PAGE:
This is obviously history with a contemporary point of view. Isaacson rejects the concept of a mystical, innate ‘genius’, asserting that Leonardo “was self-taught and willed his way to genius” ([1], p. 519).  He also emphasizes how important collaboration and cross pollination were to Da Vinci’s success.  (Isaacson also emphasizes and endorses Leonardo’s evident comfort with his own sexual preferences.)

“Leonardo was a genius, one of the few people in history who indisputably deserved—or, to be more precise, earned—that appellation.  Yet it is also true that he was a mere mortal.” ([1], p.517)

You can’t write about Leonardo without talking about “creativity”.   Isaacson defines creativity as “the ability to apply imagination to intellect”,  “ to make unexpected leaps that related things seen to things unseen”.  Leonardo, he says, had a “facility for combining observation with fantasy.” ([1], p. 518)

Isaacson finds a lot to admire (who doesn’t?).  He’s not particularly critical of Leonardo, and he does tend to fawn a bit over the paintings and drawings which may be well done, but are not all that attractive to my own eyes.  (Of course, I haven’t seen them in person, so who knows.)

That said, Isaacson doesn’t do too much revisionism or hagiography.  He seems to give us Leonardo as he was, inscrutable, inconsistent, maddening.

Leonardo almost never published, and often didn’t finish his work.  Isaacson excuses this as the mark of a genius who could not stand anything less than perfection.  In this, Leonardo is a really bad example, and far from “genius” in this.  A tip to you kids at home:  it isn’t done until its published!  Finish your work, tell the world what you have learned.  Don’t be like Leonardo.

There are many details to be admired, especially Leonardo’s omnivorous curiosity.

“Leonardo’s to-do lists may have been the greatest testaments to pure curiosity the world has ever seen.” ([1], p. 523)

I knew about Leonardo’s automata and crazy machines [2, 3], but had not realized how these were driven by his love of theatrical performance.  Indeed, much of his work was deeply influenced by the Leonardo the  impresario. Now I can see that many of his devices, especially the ‘flying machines’ and ‘robots’ are really props, not real engineering, intended to wow the audience.  Also, I learned that the perspective and layout of The Last Supper uses common tricks from the theater. Indeed, it is a painted scene on a stage.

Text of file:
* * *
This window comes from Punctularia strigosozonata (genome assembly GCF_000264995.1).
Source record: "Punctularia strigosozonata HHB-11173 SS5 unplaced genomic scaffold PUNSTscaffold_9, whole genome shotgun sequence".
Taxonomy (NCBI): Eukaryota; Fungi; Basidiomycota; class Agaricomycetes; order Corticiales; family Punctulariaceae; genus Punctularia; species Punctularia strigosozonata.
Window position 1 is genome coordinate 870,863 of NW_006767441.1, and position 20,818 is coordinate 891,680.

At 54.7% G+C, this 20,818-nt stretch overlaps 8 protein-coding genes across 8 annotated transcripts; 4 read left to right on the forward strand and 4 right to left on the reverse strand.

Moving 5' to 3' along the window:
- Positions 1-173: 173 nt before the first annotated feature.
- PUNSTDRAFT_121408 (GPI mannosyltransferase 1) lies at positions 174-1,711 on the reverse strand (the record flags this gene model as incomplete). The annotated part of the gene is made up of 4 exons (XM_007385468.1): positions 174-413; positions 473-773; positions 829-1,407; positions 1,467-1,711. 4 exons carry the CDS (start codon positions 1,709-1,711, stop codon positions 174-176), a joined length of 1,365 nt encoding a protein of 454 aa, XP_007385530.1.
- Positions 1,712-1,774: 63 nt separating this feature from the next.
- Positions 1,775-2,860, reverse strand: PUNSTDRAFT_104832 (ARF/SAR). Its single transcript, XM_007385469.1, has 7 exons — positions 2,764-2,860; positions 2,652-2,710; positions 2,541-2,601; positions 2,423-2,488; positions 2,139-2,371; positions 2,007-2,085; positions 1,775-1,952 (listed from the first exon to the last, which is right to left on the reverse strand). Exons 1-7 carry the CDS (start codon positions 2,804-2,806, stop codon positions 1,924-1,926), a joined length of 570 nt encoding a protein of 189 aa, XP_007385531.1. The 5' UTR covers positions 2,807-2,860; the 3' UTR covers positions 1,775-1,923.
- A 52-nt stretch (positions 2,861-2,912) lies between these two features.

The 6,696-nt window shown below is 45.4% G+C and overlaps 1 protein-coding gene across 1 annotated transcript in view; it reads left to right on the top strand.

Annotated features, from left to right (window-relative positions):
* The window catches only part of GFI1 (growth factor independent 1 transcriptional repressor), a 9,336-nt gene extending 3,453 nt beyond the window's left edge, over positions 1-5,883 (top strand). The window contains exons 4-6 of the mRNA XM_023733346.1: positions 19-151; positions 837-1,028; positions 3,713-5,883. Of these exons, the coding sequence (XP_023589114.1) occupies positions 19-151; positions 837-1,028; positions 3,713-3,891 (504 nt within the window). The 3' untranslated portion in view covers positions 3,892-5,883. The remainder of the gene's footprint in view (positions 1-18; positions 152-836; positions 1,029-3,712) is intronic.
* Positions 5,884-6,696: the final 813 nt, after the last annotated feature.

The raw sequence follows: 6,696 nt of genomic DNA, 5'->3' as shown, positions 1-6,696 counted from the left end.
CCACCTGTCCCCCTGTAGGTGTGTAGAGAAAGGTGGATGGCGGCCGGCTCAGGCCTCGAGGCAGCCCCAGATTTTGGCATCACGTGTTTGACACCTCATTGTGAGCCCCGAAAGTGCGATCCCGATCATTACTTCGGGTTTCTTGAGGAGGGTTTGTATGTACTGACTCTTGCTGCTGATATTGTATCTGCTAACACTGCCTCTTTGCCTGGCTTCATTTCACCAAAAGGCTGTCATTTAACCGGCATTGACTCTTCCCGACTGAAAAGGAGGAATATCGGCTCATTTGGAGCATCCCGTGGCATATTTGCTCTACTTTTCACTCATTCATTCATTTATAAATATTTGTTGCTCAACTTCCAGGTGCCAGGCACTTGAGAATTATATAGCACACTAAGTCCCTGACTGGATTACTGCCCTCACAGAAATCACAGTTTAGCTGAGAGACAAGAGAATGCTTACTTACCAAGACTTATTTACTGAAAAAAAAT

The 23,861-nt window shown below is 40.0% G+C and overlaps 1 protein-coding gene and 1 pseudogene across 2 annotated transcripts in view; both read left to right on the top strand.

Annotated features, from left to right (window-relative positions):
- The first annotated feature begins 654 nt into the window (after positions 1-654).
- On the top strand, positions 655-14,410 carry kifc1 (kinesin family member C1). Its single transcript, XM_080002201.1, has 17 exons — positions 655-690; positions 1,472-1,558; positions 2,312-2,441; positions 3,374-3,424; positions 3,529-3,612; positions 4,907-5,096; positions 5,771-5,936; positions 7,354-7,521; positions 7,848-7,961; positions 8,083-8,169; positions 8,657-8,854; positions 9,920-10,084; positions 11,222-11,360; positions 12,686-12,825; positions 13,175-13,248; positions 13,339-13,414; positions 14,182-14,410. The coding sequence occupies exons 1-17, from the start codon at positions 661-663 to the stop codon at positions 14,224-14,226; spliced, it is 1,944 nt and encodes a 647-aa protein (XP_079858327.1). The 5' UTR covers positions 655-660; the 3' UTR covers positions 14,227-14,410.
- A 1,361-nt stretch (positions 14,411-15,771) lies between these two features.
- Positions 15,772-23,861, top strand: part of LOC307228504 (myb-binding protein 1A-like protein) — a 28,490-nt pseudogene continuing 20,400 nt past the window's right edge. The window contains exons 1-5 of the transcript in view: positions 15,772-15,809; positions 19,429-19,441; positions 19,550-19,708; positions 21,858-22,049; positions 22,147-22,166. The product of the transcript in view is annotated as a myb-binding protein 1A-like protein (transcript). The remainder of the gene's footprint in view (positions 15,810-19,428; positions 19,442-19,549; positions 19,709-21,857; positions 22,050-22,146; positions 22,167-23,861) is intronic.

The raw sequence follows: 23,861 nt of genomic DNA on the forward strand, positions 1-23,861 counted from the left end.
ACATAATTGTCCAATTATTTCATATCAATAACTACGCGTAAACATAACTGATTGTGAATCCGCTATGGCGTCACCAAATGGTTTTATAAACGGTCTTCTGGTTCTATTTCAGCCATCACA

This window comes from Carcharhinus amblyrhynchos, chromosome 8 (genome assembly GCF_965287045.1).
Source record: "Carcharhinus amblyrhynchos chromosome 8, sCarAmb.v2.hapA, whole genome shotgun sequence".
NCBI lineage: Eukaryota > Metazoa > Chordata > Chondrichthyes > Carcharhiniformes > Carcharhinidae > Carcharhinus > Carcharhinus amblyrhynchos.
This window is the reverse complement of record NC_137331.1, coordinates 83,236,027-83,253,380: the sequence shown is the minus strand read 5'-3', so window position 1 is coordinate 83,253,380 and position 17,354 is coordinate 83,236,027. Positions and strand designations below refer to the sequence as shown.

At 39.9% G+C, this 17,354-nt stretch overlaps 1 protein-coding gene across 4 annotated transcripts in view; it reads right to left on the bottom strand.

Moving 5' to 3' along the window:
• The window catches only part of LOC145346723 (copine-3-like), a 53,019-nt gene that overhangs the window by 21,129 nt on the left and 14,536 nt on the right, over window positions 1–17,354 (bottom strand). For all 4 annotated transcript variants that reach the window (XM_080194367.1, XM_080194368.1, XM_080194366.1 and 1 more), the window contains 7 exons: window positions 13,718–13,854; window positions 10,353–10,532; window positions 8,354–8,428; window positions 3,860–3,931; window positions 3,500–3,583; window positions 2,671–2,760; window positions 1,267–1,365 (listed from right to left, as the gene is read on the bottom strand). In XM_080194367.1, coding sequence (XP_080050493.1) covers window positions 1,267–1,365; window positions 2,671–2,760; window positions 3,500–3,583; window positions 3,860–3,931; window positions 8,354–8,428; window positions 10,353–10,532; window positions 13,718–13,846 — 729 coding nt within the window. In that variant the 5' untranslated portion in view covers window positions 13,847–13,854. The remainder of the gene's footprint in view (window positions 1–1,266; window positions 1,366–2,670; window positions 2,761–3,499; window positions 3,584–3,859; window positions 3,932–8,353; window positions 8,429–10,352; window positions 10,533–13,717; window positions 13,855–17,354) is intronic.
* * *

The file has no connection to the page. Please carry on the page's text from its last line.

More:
“All told, The Last Supper is a mix of scientific perspective and theatrical license, of intellect and fantasy, worthy of Leonardo. His study of perspective science had not made him rigid or academic as a painter. Instead, it was complemented by the cleverness and ingenuity he had picked up as a stage impresario. Once he knew the rules, he became master at fudging and distorting them, as if creating perspectival sfumato.” ([1], p. 290)

This aspect of Leonardo’s genius reinforces my long time thinking of the importance of theater for design and engineering. I think that live theatrical production is the most demanding user experience design there ever was.  And, obviously, fantasy is the fountain of innovation.

Leonardo’s theatrical career and fantasy designs also touches a chord with contemporary ‘demo’ culture, Steve Jobs’ ‘reality distortion field’ and all that.  There is nothing like a splashy demo to fire the imagination of the funding source!

I learned lots of other things.  I didn’t know about Leonardo’s close relationship with Machiavelli, or the competition to end all competitions with Michelangelo.  Leonardo and Michelangelo one-on-one.  Gentlemen, start your paint brushes!  There’s a scene to visit in a time machine!

Isaacson doesn’t side with art snobs who lament Lenoardo’s “wasting time” on interests other than painting, not to mention leaving works unfinished and unpublished.  He (Isaacson) tells us to ‘Procrastinate’, ‘Let the perfect be the enemy of the good’, ‘Indulge fantasy’, and ‘Create for yourself, not just for patrons’. ([1], pp. 519-24)

“Perhaps [Kenneth] Clark is right, in that our store of art does not include a Battle of Anghiari or other potential masterpieces. But if posterity is poorer because of the time Leonardo spent immersed in passions from pageantry to architecture, it is also true that his life was richer.” ([1], p. 393

In this, Isaacson strikes me as very New Orleans-ian to me!  (And what would L. have made of NO?)

Isaacson feels obligated to draw some lessons from Leonardo about how to be creative (pp. 319-24).  If you have to try only one prescription, let it be ‘Be curious, relentlessly curious’.

All told, this is a pretty good read, with a contemporary but not too preachy slant on the amazing life of Leonardo.


  1. Walter Isaacson, Leonardo Da Vinci, New York, Simon & Schuster, 2017.
  2. Charles Nicholl, Leonardo da Vinci: Flights of the Mind, New York, Viking, 2004.
  3. Mark Elling Rosheim, Leonardo’s Lost Robots, New York, Springer, 2006.

 

Sunday Book Reviews